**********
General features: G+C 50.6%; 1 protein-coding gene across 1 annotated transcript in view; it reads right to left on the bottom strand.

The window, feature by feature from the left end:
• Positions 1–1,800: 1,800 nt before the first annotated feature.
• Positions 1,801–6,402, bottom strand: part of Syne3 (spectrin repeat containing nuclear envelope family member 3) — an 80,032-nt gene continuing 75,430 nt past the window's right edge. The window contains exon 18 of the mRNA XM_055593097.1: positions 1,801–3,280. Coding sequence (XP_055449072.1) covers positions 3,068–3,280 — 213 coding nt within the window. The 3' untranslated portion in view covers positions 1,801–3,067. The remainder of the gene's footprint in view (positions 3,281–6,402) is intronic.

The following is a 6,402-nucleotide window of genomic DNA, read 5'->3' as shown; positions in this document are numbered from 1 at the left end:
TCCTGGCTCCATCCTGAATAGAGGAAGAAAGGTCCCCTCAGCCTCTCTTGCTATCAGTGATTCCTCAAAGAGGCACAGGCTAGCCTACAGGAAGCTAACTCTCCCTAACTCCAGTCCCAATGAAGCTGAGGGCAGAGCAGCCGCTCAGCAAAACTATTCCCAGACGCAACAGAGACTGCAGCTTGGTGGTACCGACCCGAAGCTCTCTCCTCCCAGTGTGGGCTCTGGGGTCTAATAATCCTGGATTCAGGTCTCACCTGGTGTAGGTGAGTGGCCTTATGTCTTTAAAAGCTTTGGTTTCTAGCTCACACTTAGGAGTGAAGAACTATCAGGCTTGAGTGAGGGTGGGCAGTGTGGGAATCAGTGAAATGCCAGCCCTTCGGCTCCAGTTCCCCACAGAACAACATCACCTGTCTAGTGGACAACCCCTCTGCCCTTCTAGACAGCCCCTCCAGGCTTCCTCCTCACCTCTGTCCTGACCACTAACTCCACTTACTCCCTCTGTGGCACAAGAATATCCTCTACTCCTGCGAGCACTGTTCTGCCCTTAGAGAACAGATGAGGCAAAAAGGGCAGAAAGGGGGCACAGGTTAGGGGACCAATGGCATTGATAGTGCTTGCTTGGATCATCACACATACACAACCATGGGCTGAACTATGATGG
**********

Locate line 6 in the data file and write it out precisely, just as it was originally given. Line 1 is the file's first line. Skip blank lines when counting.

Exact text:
TCCTGGCTCCATCCTGAATAGAGGAAGAAAGGTCCCCTCAGCCTCTCTTGCTATCAGTGATTCCTCAAAGAGGCACAGGCTAGCCTACAGGAAGCTAACTCTCCCTAACTCCAGTCCCAATGAAGCTGAGGGCAGAGCAGCCGCTCAGCAAAACTATTCCCAGACGCAACAGAGACTGCAGCTTGGTGGTACCGACCCGAAGCTCTCTCCTCCCAGTGTGGGCTCTGGGGTCTAATAATCCTGGATTCAGGTCTCACCTGGTGTAGGTGAGTGGCCTTATGTCTTTAAAAGCTTTGGTTTCTAGCTCACACTTAGGAGTGAAGAACTATCAGGCTTGAGTGAGGGTGGGCAGTGTGGGAATCAGTGAAATGCCAGCCCTTCGGCTCCAGTTCCCCACAGAACAACATCACCTGTCTAGTGGACAACCCCTCTGCCCTTCTAGACAGCCCCTCCAGGCTTCCTCCTCACCTCTGTCCTGACCACTAACTCCACTTACTCCCTCTGTGGCACAAGAATATCCTCTACTCCTGCGAGCACTGTTCTGCCCTTAGAGAACAGATGAGGCAAAAAGGGCAGAAAGGGGGCACAGGTTAGGGGACCAATGGCATTGATAGTGCTTGCTTGGATCATCACACATACACAACCATGGGCTGAACTATGATGG